Will a gluten-free diet improve your health?

(Health.com) — Sarah Cooper was a new mom in her mid-20s, busily juggling her family and a career as an electrical engineer, when everything came to a halt.

She lost all her energy. She developed acne. And she began experiencing gastrointestinal problems: bloating, diarrhea, cramping, constipation. Her doctors, thinking something must be missing from her diet, put her on various vitamins, none of which helped.

“It was all I could do to go to work,” she says.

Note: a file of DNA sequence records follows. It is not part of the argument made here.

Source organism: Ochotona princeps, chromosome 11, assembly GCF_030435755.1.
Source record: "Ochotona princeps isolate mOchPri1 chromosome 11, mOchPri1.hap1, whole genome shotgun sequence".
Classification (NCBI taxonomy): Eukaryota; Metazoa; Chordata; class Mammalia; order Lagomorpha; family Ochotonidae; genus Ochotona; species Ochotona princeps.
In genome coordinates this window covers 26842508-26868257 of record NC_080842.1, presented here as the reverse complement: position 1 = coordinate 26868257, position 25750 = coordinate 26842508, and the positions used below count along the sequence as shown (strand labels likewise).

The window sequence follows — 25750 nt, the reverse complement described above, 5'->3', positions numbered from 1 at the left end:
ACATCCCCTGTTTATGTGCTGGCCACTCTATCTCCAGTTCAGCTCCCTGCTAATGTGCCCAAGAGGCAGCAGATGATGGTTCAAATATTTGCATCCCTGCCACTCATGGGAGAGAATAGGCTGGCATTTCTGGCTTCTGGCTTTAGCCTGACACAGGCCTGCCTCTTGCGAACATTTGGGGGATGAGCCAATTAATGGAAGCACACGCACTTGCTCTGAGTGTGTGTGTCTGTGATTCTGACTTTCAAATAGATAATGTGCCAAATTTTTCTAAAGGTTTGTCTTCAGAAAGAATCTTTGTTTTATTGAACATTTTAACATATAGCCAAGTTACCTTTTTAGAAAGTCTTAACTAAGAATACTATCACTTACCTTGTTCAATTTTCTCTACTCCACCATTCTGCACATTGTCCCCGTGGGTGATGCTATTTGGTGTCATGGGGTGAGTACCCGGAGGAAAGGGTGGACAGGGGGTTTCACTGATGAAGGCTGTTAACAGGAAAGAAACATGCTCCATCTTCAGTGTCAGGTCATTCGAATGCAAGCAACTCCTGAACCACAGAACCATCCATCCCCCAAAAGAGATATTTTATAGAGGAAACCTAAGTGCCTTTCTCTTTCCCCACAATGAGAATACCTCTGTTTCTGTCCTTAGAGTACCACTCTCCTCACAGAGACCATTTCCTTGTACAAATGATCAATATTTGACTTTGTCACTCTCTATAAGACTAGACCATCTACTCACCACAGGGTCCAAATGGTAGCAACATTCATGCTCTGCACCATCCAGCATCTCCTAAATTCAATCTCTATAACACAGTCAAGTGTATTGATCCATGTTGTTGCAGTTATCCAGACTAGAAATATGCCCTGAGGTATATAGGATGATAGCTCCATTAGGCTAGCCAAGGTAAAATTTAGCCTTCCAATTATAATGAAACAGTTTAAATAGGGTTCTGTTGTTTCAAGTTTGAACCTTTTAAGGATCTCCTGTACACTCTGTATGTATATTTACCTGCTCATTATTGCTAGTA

After years of failed treatments, Cooper’s luck changed. She saw a doctor who suspected she might have celiac disease, an autoimmune disorder that can appear at any age and is caused by an intolerance to gluten.

A protein found in wheat, barley, and rye (and countless food products — like bread and pasta — that contain those grains), gluten gradually damages the intestines of people with celiac disease, preventing the absorption of vitamins and minerals and setting off a slew of related health problems, which can include fatigue and bad skin.